Ideas on improving rates of missed/delayed diagnoses in PCP type visits.

Vic Nicholls nichollsvi2 at GMAIL.COM
Sat Jan 11 02:02:53 UTC 2014

I wanted to ask about this.

1) Dr. Ruzicka brings up an interesting point. I've gotten a lot of my
medical records and have never once seen (I looked) any differential
diagnoses. I would have been more than happy to look them up/research
them, so that I could see if that was what I had or what I needed to
do/say to resolve that issue. Work with my doctors so that we come to
the right problem and then fix it right. Do physicians not do these any
longer? Do we know why?

2) I can understand that doctors would be leery about newer drugs. What
about diagnoses, signs/symptoms of items? Are they considered on the
same level of "trust" that medical literature on drugs is?

3) Do you, as professionals, ever treat those who are more
clinically/medically educated vs. the Oprah (who's the doctor on that
show?) people? I would think that those who are more savvy would
probably be a help. I get the impression that isn't so. Can you all
explain why? There are many of us who are thinking we're doing you all a
favor, but I'm getting the impression we're not.

Thank you to all the professionals who give of your time so that we can
come together and figure out what we can do to make things better for
the profession, future professionals, and the patients.

All without lawyers ... who I think can be just as much irritaters of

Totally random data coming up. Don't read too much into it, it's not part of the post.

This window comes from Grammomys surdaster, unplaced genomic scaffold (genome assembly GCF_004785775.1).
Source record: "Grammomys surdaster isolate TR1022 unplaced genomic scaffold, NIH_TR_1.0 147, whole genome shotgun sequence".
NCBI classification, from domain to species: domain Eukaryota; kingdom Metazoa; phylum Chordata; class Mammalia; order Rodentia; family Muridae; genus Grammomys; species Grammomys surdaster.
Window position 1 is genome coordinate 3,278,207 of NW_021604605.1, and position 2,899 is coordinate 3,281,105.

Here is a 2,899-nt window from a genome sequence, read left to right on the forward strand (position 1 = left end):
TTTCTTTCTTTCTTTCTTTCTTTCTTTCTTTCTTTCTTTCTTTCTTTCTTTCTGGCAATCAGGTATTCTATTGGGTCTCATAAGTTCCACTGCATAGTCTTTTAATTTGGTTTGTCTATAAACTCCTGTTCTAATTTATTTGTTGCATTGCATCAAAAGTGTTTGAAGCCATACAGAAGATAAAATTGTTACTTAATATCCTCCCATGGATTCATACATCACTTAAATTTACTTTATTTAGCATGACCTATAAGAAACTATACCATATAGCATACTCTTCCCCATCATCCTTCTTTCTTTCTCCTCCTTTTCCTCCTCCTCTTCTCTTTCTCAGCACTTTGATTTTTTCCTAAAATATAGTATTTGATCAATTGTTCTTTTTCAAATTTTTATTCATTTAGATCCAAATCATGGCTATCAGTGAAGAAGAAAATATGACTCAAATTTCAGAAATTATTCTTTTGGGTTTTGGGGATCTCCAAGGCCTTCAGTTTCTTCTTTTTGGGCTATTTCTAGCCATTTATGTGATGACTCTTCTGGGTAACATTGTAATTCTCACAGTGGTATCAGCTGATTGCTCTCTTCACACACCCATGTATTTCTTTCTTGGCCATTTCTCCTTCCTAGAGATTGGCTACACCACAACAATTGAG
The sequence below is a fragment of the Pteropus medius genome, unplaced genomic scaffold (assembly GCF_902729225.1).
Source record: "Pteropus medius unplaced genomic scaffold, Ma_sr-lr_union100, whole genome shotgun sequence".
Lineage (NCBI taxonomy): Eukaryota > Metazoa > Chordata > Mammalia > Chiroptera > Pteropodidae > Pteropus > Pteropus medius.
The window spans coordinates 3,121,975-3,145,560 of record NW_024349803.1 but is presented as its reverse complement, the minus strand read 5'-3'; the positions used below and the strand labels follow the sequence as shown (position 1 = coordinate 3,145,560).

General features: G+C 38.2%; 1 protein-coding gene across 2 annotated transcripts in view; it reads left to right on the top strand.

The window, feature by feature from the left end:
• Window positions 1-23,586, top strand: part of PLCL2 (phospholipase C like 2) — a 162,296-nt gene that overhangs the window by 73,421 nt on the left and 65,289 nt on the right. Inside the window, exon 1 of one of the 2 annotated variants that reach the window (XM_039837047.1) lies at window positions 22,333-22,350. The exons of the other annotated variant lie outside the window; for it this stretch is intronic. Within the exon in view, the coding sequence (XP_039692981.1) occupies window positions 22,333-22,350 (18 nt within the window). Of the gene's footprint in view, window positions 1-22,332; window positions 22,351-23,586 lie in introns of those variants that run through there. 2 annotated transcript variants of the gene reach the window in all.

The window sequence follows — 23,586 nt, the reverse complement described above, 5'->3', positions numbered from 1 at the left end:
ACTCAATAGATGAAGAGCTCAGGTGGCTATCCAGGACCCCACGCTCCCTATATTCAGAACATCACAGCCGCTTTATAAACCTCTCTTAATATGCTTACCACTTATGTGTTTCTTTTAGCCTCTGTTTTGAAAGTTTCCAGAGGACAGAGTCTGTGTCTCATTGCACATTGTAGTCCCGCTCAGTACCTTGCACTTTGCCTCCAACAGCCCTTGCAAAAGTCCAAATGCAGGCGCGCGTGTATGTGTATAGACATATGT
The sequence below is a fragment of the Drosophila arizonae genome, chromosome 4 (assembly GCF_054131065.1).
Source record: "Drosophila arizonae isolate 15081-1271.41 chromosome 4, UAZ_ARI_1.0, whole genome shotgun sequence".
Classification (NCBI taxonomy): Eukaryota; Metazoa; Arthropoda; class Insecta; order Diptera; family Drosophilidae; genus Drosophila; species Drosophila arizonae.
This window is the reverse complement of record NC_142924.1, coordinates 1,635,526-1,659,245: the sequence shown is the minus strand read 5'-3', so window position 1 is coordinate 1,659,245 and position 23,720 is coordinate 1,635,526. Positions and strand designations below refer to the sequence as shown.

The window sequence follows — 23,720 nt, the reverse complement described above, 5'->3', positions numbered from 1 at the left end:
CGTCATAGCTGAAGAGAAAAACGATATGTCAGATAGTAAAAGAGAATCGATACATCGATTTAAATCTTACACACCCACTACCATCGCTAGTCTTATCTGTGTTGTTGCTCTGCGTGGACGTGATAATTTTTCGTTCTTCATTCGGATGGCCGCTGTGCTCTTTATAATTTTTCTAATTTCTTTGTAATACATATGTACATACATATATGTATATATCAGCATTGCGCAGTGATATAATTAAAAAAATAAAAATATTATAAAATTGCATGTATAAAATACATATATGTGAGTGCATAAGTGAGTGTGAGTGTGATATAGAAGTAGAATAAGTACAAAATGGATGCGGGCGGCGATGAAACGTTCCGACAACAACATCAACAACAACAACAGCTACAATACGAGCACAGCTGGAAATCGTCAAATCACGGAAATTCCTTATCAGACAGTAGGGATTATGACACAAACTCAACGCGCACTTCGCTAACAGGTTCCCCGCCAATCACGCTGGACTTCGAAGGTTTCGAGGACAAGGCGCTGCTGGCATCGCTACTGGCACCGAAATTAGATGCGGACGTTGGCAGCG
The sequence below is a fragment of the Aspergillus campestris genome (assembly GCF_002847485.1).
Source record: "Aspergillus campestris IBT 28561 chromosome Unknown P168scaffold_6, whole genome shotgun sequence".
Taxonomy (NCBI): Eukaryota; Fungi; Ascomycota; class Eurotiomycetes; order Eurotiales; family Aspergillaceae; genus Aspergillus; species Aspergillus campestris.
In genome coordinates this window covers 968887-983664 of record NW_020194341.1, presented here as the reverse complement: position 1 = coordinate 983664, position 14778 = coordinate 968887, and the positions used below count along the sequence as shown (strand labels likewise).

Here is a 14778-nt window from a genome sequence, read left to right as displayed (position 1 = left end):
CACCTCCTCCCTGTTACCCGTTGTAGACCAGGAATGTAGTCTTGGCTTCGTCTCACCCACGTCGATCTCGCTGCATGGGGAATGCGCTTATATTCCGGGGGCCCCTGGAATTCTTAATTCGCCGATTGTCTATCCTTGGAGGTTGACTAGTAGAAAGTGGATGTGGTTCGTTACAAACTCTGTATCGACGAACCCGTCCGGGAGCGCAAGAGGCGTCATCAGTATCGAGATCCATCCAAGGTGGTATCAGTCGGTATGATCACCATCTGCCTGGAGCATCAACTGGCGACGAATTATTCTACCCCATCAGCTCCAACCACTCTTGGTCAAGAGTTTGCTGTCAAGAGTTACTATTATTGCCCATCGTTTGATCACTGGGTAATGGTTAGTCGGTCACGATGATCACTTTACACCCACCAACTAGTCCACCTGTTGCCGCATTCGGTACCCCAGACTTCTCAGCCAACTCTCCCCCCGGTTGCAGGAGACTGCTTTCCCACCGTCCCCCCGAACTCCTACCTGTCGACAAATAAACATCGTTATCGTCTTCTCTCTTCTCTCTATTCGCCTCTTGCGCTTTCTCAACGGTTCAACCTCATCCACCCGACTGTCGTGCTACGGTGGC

the rectal canal to us at times as they can to medical professionals.


On 1/10/2014 11:43 AM, Amy Reinert wrote:
> The "rule out" diagnosis used in the five axis diagnostic system is
> very effective in raising a flag that is understood to mean that there
> is enough evidence present to suspect a disorder, but more information
> is needed to reach a firm conclusion. This leaves room open for
> another clinician to reach a different diagnosis (interpret evidence
> differently), or to later retract the diagnosis without leaving a
> record that can later be open to misinterpretation.
> Interdisciplinary education and awareness generally proves to be
> helpful in advancing knowledge and identifying solutions.
> Victoria's comment above again raises a good point. Not all of the
> problems in US health care are systems related, although there are
> certainly plenty of systems issues to make it seem reasonable to lay
> all of the blame there and not explore other possible sources.
> Victoria has brought forward the reality that the practice of medicine
> is affected by social and cultural factors that influence clinicians,
> both individually and in groups. Factors such as clinician personality
> traits, cognitive bias, elitism, ego, cultural ignorance, power,
> classism-- and all the other -isms, interpersonal dynamics, authority
> status, etc., are often overlooked elements of the container in which
> medicine is practiced, but understanding of the magnitude of their
> effect, for better or worse, cannot be obtained in the laboratory.
> This is where partnering between medical science and the social
> sciences can be helpful in improving care delivery and reducing cost.
> Best,
> Amy Ruzicka, Ph.D.

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